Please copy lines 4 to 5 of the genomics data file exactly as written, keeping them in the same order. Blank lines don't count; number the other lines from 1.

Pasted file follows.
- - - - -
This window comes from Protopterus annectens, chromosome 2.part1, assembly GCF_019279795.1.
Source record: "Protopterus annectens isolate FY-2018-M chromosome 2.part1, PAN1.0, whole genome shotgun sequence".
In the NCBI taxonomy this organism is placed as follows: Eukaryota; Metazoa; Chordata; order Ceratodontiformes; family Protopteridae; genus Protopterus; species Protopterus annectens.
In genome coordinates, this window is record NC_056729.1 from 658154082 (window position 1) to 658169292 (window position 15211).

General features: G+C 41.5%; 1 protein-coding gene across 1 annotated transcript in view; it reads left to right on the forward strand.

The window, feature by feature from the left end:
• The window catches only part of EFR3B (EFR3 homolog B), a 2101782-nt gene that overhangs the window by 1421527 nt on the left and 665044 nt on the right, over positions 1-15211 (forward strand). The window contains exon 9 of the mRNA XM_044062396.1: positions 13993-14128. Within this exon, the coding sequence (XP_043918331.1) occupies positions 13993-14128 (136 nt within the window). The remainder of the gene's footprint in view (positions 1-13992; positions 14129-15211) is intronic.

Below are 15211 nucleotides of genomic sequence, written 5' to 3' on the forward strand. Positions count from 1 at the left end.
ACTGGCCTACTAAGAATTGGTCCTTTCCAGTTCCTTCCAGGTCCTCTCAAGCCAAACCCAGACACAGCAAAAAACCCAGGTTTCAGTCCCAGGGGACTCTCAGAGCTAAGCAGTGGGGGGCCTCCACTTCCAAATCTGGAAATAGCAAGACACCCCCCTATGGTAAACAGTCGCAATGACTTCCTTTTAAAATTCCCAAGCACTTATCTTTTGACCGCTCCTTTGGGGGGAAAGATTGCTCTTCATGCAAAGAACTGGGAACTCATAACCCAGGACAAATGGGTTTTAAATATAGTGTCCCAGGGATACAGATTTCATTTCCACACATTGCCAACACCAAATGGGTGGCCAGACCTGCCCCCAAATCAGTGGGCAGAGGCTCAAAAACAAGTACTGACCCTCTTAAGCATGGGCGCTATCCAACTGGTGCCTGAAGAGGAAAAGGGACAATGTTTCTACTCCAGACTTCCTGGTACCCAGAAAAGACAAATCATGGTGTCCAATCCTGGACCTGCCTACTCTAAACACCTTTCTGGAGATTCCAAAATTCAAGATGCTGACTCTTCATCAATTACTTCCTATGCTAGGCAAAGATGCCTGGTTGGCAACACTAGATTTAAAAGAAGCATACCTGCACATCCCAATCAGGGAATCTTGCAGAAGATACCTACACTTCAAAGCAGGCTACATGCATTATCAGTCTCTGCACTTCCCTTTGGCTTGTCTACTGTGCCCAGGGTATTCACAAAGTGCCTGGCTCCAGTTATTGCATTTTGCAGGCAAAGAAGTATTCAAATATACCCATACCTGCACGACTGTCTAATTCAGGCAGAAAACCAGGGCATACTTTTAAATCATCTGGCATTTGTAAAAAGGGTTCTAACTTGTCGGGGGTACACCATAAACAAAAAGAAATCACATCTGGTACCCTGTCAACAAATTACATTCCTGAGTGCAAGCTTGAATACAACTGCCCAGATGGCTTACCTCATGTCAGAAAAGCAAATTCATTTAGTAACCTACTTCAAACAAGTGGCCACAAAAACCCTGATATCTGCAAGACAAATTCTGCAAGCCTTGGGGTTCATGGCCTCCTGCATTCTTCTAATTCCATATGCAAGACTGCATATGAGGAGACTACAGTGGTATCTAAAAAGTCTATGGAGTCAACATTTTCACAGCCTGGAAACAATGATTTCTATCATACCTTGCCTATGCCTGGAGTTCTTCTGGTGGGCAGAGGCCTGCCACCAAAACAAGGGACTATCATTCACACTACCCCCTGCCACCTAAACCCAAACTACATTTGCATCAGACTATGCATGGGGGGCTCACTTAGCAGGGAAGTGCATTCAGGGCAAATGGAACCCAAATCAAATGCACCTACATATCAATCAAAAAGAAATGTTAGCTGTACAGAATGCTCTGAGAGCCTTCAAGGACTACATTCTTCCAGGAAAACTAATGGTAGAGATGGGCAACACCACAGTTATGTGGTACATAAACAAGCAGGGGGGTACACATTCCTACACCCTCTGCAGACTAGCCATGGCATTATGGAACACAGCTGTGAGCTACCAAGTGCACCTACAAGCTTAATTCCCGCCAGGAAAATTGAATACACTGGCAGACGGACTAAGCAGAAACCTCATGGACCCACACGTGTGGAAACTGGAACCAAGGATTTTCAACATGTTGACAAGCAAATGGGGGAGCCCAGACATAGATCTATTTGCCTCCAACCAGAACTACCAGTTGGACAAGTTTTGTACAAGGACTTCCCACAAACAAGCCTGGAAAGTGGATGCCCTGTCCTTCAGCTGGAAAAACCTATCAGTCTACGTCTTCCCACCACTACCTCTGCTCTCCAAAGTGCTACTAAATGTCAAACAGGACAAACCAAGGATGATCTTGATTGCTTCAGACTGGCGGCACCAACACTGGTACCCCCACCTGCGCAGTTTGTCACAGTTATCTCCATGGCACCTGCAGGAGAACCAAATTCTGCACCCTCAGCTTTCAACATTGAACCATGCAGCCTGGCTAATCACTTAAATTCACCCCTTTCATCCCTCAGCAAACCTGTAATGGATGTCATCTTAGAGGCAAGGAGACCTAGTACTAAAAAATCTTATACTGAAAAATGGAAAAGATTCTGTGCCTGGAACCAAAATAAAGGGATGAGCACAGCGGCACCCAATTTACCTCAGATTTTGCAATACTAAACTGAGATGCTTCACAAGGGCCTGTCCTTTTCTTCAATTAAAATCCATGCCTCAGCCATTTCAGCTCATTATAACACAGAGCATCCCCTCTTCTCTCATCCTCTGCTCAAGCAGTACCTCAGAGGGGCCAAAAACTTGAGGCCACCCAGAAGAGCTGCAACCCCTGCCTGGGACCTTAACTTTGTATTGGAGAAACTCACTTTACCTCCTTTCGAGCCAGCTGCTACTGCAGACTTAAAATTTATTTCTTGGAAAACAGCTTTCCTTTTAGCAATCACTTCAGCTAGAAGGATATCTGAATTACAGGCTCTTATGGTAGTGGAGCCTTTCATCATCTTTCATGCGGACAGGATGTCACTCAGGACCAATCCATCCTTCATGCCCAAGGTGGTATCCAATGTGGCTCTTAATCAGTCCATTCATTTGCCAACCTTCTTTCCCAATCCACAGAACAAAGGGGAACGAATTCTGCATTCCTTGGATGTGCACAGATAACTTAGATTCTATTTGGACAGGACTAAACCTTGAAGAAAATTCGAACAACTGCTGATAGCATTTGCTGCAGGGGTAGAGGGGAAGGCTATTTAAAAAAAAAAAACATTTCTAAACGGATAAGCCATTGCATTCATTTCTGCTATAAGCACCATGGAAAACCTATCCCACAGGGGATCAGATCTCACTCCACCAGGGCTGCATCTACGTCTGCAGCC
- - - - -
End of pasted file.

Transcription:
In genome coordinates, this window is record NC_056729.1 from 658154082 (window position 1) to 658169292 (window position 15211).

General features: G+C 41.5%; 1 protein-coding gene across 1 annotated transcript in view; it reads left to right on the forward strand.